[The third myth is that apologists for AGACE’s actions keep claiming that the boats aren’t really ‘impounded,’ but are merely in ‘precautionary embargo.’ We think this is a major fallacious quibble over definitions and languages. As far as we’re concerned — and we think most boat owners would agree — if you can’t legally leave the dock with your boat without the permission of someone else, it makes no difference if you can live on her, she’s ‘impounded.’ Besides, if the boats aren’t ‘impounded,’ why would Mexican officials talk of them eventually being “liberated?” Boats that are free don’t required ‘liberation,’ do they?]
Here’s the announcement that Mexico President Pena Nieto should have had Tourism and SAT officials make at the boat show in San Diego — an announcement that needs to be made as soon as possible to prevent future damage to west coast marine businesses:
“Dear foreign boat owners. In an attempt to make sure everyone complies with Mexico’s tax laws, and to make sure Mexico doesn’t become a haven for stolen boats, a division of Mexico’s IRS conducted an auditing process at eight of Mexico’s 30-plus marinas in late November. Due to poor planning, a poor understanding of what was involved, inadequately trained auditors who were accompanied by marines with machine guns, and a total lack of communication with our valued nautical tourists, the audits proved to be unnecessarily frightening. Even worse, they resulted in 338 boats being held against their owners’ wills for more than two months — despite the fact that almost all of these boats complied with all Mexican law. In retrospect, we could have accomplished exactly what we needed to accomplish in a much shorter time by using the same process that we use with foreign owned vehicles and aircraft. We realize that this has been a tremendous inconvenience to our esteemed nautical visitors, and in many cases, not only destroyed plans that had been many years in the making, but caused many to suffer considerable unnecessary expense. Recognizing these facts, and knowing that several important regattas to Mexico are scheduled to start in the next couple of months, I have ordered all embargoed boats to immediately be liberated, except for those very few with obvious paperwork problems. Furthermore, in the next few days we will be releasing a free booklet, in English, making clear all the requirements for bringing a foreign-owned boat to Mexico, as well as all the pertinent procedures that need to be followed. We realize that our not having done this before has caused many unnecessary problems. Once again, our apologies to those hundreds of foreign boat owners, and to the marine businesses in the United States and Mexico who have suffered as a result. You have my promise that Mexico will learn from its mistakes.”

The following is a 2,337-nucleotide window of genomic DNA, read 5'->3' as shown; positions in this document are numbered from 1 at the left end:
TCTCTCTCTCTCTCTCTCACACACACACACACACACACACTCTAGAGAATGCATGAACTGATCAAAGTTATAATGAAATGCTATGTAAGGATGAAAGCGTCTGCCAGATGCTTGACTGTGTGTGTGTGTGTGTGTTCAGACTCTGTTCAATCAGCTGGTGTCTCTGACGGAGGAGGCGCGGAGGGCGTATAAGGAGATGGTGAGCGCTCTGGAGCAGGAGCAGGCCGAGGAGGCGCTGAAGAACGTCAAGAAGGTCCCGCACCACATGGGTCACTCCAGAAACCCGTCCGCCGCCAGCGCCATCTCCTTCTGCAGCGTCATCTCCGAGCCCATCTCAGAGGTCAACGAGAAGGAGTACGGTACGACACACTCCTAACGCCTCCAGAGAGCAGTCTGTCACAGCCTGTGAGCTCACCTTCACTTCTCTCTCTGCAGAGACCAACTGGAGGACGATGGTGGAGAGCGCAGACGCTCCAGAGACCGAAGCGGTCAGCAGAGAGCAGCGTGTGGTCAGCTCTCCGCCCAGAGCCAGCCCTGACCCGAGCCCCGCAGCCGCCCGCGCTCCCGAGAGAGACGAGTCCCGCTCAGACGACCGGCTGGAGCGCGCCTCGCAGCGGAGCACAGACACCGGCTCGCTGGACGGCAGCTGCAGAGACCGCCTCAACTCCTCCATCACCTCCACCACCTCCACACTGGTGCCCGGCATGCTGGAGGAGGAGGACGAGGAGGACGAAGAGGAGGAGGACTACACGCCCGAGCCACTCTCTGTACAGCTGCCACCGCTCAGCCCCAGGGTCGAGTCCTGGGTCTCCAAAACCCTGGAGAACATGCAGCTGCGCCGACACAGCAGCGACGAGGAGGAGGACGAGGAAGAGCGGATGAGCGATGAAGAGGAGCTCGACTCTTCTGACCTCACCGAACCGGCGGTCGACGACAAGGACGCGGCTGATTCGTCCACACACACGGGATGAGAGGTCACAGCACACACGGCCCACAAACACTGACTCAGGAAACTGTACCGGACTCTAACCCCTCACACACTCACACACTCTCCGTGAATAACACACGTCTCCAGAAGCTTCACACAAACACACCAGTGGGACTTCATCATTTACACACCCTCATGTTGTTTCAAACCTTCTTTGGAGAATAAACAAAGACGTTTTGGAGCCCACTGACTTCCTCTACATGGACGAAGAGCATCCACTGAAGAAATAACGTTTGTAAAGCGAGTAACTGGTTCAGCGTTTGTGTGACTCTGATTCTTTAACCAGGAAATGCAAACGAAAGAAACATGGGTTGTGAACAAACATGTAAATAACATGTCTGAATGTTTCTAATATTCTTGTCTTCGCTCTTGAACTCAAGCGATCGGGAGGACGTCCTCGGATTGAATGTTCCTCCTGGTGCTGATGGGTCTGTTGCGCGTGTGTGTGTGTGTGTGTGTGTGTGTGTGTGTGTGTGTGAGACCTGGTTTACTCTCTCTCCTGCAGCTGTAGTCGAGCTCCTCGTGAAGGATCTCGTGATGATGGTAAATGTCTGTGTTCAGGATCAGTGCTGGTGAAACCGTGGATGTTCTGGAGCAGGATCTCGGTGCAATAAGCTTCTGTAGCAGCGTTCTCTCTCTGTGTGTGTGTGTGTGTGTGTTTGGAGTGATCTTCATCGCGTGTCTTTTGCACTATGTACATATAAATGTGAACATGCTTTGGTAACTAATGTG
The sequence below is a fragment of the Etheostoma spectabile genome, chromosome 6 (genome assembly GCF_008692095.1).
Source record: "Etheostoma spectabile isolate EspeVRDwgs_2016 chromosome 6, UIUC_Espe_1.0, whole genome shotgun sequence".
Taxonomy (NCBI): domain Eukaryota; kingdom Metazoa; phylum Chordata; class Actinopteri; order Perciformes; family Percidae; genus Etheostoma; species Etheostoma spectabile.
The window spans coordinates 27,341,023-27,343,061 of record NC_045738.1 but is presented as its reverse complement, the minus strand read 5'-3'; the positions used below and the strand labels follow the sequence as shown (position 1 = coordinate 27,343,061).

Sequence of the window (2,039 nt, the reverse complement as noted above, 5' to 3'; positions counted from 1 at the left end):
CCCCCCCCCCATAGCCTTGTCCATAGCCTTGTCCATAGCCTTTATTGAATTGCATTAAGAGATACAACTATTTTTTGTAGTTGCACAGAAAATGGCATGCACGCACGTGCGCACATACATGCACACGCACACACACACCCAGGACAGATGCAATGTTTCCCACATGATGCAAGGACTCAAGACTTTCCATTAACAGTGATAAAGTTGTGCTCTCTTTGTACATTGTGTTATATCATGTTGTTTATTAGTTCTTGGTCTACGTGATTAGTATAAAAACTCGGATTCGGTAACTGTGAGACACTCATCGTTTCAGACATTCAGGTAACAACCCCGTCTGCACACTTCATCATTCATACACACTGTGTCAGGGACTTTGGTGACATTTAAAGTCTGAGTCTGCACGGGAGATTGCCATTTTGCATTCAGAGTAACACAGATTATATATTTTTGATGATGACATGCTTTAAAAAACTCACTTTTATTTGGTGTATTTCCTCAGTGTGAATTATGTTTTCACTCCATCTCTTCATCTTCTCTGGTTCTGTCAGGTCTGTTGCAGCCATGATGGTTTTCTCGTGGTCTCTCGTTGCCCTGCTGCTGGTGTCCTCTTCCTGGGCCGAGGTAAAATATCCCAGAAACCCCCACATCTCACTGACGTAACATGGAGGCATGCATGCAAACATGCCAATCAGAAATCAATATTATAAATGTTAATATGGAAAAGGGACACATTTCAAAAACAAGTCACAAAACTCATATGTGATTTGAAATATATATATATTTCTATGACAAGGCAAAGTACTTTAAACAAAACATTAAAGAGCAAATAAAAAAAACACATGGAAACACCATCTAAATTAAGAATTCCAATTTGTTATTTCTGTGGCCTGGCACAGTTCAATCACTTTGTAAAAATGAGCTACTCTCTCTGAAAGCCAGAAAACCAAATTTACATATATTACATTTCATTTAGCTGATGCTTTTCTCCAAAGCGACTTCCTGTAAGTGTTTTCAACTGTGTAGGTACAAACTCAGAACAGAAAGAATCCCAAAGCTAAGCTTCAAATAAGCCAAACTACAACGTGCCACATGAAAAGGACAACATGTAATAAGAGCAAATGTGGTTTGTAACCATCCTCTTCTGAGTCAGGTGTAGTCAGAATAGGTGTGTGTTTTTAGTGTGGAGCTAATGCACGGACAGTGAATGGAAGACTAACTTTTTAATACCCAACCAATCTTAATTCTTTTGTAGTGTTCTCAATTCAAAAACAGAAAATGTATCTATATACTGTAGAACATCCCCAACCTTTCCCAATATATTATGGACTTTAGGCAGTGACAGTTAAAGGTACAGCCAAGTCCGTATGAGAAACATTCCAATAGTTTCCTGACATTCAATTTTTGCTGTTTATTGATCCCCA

So what’s it like cruising in Mexico now? It’s a bit surreal. For on the one hand, you have 300 foreign boat owners who aren’t very happy, as their boats remain impounded after two months. Yet on the other hand, hundreds of others are happily cruising Mexico as they always have, worried to varying degrees that their boats also might soon be audited by people who have no idea what they are doing and may be impounded. The least worried are people who anchor out, as so far AGACE has only audited boats in marinas, although the marinas do seem quite full. Fortunately, most insiders don’t expect any more audits until the program has been drastically revamped.
By the way, a few people have claimed that Latitude’s coverage of the situation in Mexico has merely been “whining” on our part because there is something wrong with Profligate’s paperwork and we are doing everything we can to get her free. Here’s three reasons why that is rubbish: 1) An AGACE official has already confirmed that Profligate’s paperwork is in order. If anyone has any doubts, we challenge them to take our ‘Kiss Our HIN’ challenge, details of which can be found in the February issue of Latitude. 2) Profligate wouldn’t be leaving the dock for the next three months anyway, because the Wanderer will be in the Caribbean sailing aboard ‘ti Profligate, La Gamelle, and Ppalu. More than anyone we can think of, the embargo has been mostly a mere inconvenience to us. And, 3) It would hardly be ethical for the publishers of the most popular sailing magazine on the west coast to ignore the fate of the owners of 337 others whose boats have been impounded, despite most of them having the correct paperwork.
We’re confident that this fiasco is going to end before too long. But it’s a terrible shame that it ever had to happen, and that it’s been allowed to fester for so long.
– latitude / richard